Morris County Consortium of Towns Wins $90,000 Shared Service Grant from NJ

Madison, NJ – June 1, 2021 –   Six Morris County towns collaborating together have been awarded a $90,000 grant from the New Jersey Department of Community Affairs (DCA) to identify and implement a program to share costly public works equipment and maintenance functions. The six towns comprise Madison, Morristown, Morris Plains, Chatham Borough, Chatham Township and Morris Township. 

The consortium has agreed to a group-wide assessment of how to reduce costs and improve services by sharing public works equipment, some of which is highly specialized, costly, and does not require full time work. The consortium will also examine ways to regionalize some maintenance and repair functions for their fleets, which also often requires specialized skills, equipment, and certification. 

“All of our towns share the same challenge of needing specialized equipment, often costing hundreds of thousands of dollars, to maintain our roads, sidewalks, water and sewer systems, and other infrastructure,” said Morris Township Mayor Jeff Grayzel, whose town is the lead agency on the effort. “By working together we are looking to reduce some of these costs and maintain – or even improve – our services.” 

This award is one of only the 22 Local Efficiency Achievement Program (LEAP) grants to local governmental entities across New Jersey.

“In the wake of the pandemic, local governments are looking for innovative ways to cut costs to offset unexpected expenses incurred this past year. Shared services are a proven way to accomplish this while preserving and even enhancing existing services,” said Lieutenant Governor Sheila Oliver, who serves as Commissioner of the New Jersey Department of Community Affairs (DCA). “The LEAP Challenge Grant that has been awarded to Morris Township is specifically designed to help streamline their resources to achieve taxpayer savings without sacrificing the quality of services their residents need.”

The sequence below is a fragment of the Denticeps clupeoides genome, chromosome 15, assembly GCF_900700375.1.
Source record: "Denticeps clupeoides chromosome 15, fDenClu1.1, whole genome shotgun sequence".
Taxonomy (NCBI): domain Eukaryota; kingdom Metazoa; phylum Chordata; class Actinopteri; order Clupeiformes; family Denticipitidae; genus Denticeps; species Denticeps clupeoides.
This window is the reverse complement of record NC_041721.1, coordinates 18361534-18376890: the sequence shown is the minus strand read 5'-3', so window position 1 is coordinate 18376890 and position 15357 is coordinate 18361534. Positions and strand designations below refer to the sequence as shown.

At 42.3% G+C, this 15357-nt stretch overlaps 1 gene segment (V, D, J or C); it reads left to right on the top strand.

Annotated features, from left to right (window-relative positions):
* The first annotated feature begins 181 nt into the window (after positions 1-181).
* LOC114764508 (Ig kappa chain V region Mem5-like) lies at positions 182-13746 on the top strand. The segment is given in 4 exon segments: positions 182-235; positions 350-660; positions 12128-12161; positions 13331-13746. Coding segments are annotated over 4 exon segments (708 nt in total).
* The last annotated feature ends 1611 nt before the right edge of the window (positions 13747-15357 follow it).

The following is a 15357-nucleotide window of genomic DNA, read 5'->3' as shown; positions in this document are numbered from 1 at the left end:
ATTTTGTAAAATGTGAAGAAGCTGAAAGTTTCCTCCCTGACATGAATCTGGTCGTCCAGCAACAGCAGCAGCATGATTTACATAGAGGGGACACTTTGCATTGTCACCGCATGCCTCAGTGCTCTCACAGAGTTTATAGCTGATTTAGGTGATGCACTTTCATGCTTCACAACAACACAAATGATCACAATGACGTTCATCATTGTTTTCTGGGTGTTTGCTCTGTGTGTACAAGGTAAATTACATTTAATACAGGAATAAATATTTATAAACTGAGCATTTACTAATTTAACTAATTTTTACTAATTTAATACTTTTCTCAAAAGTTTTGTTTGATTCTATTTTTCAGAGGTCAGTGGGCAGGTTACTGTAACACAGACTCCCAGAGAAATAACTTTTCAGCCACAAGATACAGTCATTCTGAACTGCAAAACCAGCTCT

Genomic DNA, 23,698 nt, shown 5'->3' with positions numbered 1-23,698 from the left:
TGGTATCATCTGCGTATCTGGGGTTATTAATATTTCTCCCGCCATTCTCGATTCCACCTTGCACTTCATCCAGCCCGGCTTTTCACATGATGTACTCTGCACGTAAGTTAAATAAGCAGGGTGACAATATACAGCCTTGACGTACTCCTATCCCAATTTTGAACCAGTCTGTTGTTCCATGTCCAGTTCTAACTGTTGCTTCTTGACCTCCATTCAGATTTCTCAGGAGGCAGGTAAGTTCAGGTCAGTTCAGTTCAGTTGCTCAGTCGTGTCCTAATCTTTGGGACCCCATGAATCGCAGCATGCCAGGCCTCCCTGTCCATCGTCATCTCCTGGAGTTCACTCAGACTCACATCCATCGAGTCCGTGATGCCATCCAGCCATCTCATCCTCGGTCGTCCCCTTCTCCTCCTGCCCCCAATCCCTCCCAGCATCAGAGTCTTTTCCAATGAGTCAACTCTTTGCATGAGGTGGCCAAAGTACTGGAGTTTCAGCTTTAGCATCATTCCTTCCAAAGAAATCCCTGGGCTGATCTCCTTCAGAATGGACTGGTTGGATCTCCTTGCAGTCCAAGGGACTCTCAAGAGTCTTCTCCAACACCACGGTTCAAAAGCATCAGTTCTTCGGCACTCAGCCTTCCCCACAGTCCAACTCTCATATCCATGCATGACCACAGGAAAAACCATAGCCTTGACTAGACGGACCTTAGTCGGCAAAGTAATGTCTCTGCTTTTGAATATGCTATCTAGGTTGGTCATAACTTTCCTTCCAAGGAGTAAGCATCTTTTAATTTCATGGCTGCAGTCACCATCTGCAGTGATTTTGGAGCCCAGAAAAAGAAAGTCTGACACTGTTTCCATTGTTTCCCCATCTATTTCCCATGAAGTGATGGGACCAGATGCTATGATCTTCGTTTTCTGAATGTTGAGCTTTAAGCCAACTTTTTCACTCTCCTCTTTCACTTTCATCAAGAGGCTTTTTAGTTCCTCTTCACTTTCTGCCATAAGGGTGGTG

The LEAP program is comprised of three grant initiatives: Challenge, Implementation, and County Coordinator Fellowship. The Challenge grants promote innovation and collaboration on more expansive projects that produce shared services of notable significance. The Implementation grants help cover costs associated with the implementation of shared services and school feasibility studies and the County Coordinator Fellowship grants support the hiring of a fellow to work full-time to identify and advance shared service opportunities within a county. 

“Shared service is something that Madison has been doing for years, and we are looking forward to extending it through this LEAP grant,” said Mayor Robert H. Conley. “Working together with the five other towns will provide us access to beneficial public works equipment, while also saving taxpayer dollars,” continued Conley.  

The six-town project is expected to get off the ground shortly with the hiring of a consultant who specializes in municipal fleet management, maintenance, and repair.